Europe’s problems, much like the US, have less to do with it’s often blamed monetary system and much more to do with it’s eroding employment situation. I am old enough to remember when the streets of the US and the world were traveled by many MG’s Triumphs, Jaguars, Fiats, Morris, Renaults, and British motorcycles. You see none of that anymore. Likewise you see fewer and fewer made in America products. You cannot maintain a prosperous economy without producing products for export. Big business is getting uber wealthy exploiting third world labor at the costs of American and European jobs. The constant mantra of wealth thru credit is idiotic propaganda that has ruined the economies of both continents and threatens to enslave its inhabitants under the “company store” economic model.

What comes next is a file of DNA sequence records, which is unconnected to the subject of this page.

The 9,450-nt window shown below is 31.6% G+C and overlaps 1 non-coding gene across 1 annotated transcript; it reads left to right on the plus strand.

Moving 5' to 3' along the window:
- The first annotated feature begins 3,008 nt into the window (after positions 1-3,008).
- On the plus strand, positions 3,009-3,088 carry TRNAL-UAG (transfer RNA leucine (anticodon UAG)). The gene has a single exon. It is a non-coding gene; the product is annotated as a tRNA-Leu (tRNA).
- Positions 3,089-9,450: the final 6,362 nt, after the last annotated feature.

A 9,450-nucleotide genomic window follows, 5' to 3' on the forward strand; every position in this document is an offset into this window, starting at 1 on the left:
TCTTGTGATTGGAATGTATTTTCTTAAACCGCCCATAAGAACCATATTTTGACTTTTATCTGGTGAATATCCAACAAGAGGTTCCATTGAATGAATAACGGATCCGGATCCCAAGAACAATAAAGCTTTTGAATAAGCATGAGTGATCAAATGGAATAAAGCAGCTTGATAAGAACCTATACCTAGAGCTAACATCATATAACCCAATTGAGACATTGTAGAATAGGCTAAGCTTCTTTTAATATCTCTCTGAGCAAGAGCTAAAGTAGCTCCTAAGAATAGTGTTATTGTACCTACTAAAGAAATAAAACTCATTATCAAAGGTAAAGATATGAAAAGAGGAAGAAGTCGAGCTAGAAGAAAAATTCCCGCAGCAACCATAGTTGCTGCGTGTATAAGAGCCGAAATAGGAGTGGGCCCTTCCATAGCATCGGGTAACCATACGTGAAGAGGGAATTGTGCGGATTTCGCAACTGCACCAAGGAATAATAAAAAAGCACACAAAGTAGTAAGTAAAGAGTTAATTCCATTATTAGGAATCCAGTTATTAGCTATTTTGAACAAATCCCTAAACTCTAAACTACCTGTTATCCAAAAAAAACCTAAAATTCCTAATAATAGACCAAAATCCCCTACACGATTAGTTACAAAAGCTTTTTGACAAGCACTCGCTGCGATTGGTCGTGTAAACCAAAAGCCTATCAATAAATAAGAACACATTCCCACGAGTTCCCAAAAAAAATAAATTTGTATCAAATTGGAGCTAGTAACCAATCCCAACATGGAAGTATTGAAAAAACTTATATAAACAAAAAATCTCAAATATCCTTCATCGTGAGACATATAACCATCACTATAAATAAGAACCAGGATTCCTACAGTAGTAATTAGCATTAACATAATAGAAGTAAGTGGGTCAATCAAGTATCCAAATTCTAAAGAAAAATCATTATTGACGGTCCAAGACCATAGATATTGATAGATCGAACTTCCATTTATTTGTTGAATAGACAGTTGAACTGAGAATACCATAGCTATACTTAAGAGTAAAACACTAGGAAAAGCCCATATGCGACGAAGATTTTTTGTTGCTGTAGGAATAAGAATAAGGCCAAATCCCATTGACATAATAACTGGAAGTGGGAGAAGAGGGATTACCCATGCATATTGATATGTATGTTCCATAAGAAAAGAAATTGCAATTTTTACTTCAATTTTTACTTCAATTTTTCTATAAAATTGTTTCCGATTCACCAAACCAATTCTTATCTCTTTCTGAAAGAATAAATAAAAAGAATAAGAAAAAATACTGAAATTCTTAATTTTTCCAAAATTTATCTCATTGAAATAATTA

• FDO15

    Those jobs are gone. They are not coming back. Americans like cheap crap and US companies give it to them by arbitraging the labor away. That’s that.

    America and Europe’s problem is that they have become too dependent on the FIRE industries for growth. And now that those industries have tanked there is no real growth. And what do the politicians do? They try to revive those industries. So now we get to take another ride on the merry go round of hell.

  • tradeking13

    I’m still waiting for Darda’s V-shaped recovery in the US.

  • JH

    The FIRE industries were manufactured to allow the exportation of the manufacturing jobs base. The FIRE industries were manufactured in order to allow the exportation of the manufacturing jobs base without public outcry.
    The FIRE industry cannot exist without the lax lending and interest rate environment created by the same interests who are benefiting from the low manufacturing cost high profit retail trade.
    This could all be turned around with trade and tax policies, in the same way Germany protects its manufacturing base. Although that would require pressure from and informed public.